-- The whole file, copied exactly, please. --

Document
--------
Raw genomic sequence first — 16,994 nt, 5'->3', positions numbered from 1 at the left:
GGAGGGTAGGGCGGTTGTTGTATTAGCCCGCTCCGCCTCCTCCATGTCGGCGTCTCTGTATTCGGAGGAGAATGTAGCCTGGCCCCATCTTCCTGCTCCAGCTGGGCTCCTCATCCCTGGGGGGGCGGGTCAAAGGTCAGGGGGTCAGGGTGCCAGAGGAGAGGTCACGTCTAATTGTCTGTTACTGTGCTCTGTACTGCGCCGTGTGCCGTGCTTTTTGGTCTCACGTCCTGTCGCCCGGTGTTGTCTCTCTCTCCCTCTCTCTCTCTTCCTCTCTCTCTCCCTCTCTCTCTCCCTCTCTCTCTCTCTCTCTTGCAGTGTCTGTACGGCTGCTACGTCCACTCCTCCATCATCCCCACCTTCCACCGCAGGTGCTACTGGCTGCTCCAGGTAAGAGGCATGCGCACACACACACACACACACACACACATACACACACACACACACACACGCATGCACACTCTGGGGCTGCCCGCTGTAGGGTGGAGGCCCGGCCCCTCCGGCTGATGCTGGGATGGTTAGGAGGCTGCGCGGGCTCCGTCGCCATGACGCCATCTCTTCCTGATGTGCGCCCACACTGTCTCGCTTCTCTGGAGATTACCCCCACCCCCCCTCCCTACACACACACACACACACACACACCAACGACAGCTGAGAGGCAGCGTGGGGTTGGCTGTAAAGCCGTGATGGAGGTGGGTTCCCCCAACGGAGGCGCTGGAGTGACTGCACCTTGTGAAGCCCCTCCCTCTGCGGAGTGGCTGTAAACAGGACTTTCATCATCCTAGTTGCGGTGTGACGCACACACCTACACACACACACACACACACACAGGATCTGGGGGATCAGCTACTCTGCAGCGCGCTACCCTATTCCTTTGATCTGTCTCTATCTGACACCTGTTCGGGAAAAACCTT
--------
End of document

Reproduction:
Raw genomic sequence first — 16,994 nt, 5'->3', positions numbered from 1 at the left:
GGAGGGTAGGGCGGTTGTTGTATTAGCCCGCTCCGCCTCCTCCATGTCGGCGTCTCTGTATTCGGAGGAGAATGTAGCCTGGCCCCATCTTCCTGCTCCAGCTGGGCTCCTCATCCCTGGGGGGGCGGGTCAAAGGTCAGGGGGTCAGGGTGCCAGAGGAGAGGTCACGTCTAATTGTCTGTTACTGTGCTCTGTACTGCGCCGTGTGCCGTGCTTTTTGGTCTCACGTCCTGTCGCCCGGTGTTGTCTCTCTCTCCCTCTCTCTCTCTTCCTCTCTCTCTCCCTCTCTCTCTCCCTCTCTCTCTCTCTCTCTTGCAGTGTCTGTACGGCTGCTACGTCCACTCCTCCATCATCCCCACCTTCCACCGCAGGTGCTACTGGCTGCTCCAGGTAAGAGGCATGCGCACACACACACACACACACACACACATACACACACACACACACACACGCATGCACACTCTGGGGCTGCCCGCTGTAGGGTGGAGGCCCGGCCCCTCCGGCTGATGCTGGGATGGTTAGGAGGCTGCGCGGGCTCCGTCGCCATGACGCCATCTCTTCCTGATGTGCGCCCACACTGTCTCGCTTCTCTGGAGATTACCCCCACCCCCCCTCCCTACACACACACACACACACACACACCAACGACAGCTGAGAGGCAGCGTGGGGTTGGCTGTAAAGCCGTGATGGAGGTGGGTTCCCCCAACGGAGGCGCTGGAGTGACTGCACCTTGTGAAGCCCCTCCCTCTGCGGAGTGGCTGTAAACAGGACTTTCATCATCCTAGTTGCGGTGTGACGCACACACCTACACACACACACACACACACACAGGATCTGGGGGATCAGCTACTCTGCAGCGCGCTACCCTATTCCTTTGATCTGTCTCTATCTGACACCTGTTCGGGAAAAACCTT